David Bourget (Western Ontario)
David Chalmers (ANU, NYU)
Rafael De Clercq
Jack Alan Reynolds
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Journal of Moral Education 42 (2):224-238 (2012)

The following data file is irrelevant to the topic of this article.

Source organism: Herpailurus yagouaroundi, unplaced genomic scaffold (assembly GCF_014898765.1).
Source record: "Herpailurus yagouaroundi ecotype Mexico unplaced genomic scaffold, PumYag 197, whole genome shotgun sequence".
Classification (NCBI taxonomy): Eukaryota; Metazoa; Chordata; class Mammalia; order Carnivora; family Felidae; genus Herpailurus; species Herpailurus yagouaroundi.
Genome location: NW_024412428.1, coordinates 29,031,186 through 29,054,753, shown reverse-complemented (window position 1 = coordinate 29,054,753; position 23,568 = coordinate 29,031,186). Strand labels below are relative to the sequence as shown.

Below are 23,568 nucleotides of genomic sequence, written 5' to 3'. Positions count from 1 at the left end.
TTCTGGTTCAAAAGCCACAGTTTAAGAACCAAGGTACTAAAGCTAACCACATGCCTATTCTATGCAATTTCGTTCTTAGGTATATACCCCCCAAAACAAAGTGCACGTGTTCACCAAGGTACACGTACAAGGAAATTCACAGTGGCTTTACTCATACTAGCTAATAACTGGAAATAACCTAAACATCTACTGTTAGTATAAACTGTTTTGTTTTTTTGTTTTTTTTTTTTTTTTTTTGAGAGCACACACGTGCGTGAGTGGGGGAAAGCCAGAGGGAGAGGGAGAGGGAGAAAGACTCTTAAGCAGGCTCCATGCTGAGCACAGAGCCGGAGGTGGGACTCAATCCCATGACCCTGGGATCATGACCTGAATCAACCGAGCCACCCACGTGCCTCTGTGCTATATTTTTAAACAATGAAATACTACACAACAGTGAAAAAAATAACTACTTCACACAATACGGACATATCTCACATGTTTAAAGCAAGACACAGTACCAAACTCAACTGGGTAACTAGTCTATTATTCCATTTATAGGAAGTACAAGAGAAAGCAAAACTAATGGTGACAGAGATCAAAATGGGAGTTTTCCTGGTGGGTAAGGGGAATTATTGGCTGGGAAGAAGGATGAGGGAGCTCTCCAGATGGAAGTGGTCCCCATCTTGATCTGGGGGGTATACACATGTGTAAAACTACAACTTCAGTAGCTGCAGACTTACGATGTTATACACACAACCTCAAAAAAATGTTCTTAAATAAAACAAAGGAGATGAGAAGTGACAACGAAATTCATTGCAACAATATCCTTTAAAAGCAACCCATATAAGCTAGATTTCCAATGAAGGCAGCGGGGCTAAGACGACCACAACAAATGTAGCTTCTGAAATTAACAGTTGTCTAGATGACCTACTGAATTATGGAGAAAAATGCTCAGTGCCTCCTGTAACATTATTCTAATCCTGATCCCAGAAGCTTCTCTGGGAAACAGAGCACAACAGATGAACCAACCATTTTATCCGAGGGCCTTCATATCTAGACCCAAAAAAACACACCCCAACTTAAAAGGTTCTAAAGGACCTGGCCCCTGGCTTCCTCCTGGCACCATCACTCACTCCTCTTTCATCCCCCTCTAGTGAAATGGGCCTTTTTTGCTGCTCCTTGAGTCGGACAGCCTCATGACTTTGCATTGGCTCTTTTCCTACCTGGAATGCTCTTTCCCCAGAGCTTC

Through socio-cultural analysis of the discourse of bullying, the present article aims to show that moral learning is less about teaching children the difference between right and wrong and more about making available to them what Tappan and Wertsch describe as the mediational means to engage in their own moral learning. Bullying is explained in Bakhtinian terms as a form of ?authoritative discourse?. Both moral education and manipulative adolescent bullying are presented as, in a broad sense, forms of political practice. The same 13-year-old girl was recorded as she talked with peer ?counsellors? about her own bullying and then a fortnight later in the course of directing and featuring in a tutor-group video which aimed to introduce younger pupils to their new school. Through the inter-animation of social voices, new moral ideas are appropriated by the participants. In a succession of ?zones of proximal development?, students support and ?scaffold? each other?s thinking in their progression towards changed levels of moral awareness
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